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Two maidens sat at the edge of a well, spinning. As they were spinning on the edge of a well one can only presume there was something not quite right about them, and indeed one was beautiful and the other was horrid. Or rather, they each thought themselves beautiful and thought the other was horrid.

Bored with each others company they elected to entertain themselves through a sort of contest. “Whoever lets her skirt fall into the water must dive in after it,” said the maiden with the hair of yellow straw, and the maiden with hair as brown as flax agreed.

Almost as soon as that the straw-haired maiden got her skirt wet and so she dove into the well. However, instead of popping back up she found herself diving down toward another opening in the well, into another land. There she came upon a pear tree that seemed to be humming to itself.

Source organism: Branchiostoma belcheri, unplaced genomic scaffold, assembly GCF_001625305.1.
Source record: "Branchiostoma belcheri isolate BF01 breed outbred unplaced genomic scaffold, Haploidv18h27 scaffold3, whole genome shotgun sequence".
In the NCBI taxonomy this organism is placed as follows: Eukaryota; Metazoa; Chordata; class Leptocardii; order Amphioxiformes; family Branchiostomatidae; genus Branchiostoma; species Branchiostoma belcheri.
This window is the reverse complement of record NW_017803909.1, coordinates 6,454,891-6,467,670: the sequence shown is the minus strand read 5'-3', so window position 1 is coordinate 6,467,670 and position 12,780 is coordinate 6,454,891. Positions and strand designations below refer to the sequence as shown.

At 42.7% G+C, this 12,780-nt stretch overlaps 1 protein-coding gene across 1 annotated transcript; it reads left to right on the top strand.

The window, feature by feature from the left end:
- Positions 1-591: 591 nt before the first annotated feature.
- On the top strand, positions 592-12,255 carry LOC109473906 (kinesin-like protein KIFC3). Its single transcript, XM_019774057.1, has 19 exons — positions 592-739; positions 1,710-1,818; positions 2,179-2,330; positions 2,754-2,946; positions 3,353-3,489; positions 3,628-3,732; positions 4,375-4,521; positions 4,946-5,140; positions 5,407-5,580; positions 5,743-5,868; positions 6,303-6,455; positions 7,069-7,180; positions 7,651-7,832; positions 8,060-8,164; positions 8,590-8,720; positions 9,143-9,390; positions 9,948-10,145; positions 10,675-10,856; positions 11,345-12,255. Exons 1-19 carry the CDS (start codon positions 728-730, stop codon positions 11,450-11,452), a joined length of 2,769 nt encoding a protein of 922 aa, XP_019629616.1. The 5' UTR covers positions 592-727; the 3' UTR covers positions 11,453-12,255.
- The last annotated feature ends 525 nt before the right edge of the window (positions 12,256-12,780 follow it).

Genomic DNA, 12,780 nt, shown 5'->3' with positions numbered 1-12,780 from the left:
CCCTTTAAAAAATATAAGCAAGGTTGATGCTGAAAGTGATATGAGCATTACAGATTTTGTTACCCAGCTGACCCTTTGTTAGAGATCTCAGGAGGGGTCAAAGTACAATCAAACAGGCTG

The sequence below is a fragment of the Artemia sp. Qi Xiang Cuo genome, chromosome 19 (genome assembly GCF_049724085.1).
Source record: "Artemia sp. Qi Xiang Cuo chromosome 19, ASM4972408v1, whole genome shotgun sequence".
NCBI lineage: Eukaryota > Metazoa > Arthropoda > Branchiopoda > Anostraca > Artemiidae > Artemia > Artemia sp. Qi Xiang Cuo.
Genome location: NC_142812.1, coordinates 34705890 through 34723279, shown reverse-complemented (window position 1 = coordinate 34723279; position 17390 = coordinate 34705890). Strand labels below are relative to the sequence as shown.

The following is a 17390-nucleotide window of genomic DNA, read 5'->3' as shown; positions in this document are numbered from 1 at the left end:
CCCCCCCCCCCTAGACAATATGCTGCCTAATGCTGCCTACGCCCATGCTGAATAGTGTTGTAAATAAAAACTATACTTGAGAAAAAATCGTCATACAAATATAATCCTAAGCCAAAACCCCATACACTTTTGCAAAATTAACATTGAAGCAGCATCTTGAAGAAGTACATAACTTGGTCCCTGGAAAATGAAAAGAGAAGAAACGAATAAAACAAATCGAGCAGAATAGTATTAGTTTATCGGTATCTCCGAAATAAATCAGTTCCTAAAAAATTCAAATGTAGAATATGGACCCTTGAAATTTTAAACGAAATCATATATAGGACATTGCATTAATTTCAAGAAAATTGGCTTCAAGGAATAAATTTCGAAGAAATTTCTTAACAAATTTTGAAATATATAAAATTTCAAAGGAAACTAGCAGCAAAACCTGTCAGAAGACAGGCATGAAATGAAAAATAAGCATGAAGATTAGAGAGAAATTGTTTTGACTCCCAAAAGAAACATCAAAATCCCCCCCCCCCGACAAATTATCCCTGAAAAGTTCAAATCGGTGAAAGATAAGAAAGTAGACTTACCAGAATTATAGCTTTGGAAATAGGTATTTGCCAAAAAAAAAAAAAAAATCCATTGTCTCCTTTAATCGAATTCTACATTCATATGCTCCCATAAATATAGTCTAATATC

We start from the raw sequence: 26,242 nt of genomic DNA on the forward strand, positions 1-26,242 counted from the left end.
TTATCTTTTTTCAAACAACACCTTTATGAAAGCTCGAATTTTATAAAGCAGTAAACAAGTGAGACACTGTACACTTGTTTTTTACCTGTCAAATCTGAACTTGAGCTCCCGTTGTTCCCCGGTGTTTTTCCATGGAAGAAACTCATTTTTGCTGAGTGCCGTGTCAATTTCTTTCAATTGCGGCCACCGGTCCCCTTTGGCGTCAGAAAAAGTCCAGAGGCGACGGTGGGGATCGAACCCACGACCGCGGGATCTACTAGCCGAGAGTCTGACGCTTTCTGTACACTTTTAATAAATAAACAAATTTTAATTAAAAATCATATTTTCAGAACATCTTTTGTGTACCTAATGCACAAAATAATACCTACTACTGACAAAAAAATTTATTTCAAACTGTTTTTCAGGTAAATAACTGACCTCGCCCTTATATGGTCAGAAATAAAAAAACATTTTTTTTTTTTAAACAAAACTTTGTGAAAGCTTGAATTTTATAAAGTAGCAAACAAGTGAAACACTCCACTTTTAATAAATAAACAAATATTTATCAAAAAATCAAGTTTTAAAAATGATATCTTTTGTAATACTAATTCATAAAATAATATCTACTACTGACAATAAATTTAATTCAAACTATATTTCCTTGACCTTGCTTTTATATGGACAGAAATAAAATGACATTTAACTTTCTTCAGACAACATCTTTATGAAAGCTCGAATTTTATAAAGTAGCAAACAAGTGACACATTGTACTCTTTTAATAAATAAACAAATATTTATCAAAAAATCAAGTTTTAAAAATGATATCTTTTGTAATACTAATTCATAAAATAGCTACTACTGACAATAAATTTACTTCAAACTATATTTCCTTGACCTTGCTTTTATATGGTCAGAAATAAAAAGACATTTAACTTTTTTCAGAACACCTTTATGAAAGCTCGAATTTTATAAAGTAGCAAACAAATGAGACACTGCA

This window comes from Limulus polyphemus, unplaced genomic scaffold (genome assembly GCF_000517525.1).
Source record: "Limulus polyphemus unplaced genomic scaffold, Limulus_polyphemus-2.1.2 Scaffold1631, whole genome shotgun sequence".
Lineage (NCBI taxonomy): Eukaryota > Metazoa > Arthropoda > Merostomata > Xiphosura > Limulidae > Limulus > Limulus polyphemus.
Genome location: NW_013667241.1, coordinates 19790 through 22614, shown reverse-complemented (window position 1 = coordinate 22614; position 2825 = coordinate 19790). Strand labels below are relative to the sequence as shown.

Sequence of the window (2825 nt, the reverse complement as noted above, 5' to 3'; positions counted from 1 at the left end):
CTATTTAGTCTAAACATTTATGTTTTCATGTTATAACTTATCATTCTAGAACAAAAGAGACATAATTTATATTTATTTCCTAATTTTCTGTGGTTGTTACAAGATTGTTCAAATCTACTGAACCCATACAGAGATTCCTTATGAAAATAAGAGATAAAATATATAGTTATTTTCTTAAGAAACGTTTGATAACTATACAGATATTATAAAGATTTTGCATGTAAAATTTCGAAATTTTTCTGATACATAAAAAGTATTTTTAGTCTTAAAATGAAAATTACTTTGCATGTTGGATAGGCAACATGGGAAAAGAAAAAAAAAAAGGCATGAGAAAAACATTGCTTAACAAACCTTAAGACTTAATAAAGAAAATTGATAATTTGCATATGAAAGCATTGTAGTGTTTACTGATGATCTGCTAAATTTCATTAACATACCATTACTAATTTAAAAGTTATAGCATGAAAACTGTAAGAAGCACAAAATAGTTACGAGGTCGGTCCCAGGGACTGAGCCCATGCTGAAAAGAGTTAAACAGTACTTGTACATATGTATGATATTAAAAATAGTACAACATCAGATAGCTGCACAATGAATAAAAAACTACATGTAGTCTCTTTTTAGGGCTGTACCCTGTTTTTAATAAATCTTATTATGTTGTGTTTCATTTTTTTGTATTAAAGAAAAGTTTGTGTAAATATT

“Little pear tree, shake and shake, rattle yourself,” she said.

And the little pear tree shimmied and swayed and rattled in a way that amused her.

She continued to explore this new land and soon came upon a little calf dancing among the clover. Feeling rather imperial in this new place the straw-haired maiden point to the calf and said “Bow down!”

And the little calf bowed low like a loyal subject.

Next the maiden came upon a little oven doing its level best to dance in place as much as its cast iron heaviness would allow. “Little oven,” the maiden said, “bake me a loaf of bread!”

And the little oven did just that, as happily as it could.

Wandering further still the straw-haired maiden came upon a house made of pancakes! A house of pancakes! Can you imagine? Well, there was no need for the maiden to imagine, she simply walked up to the house and began eating away at its walls, never once considering there might be someone living inside. Indeed, she got quite a shock when a voice called out “You’re letting in the wind, dear child, and it’s agitating the lice on my head! Come and pick out the lice for me?”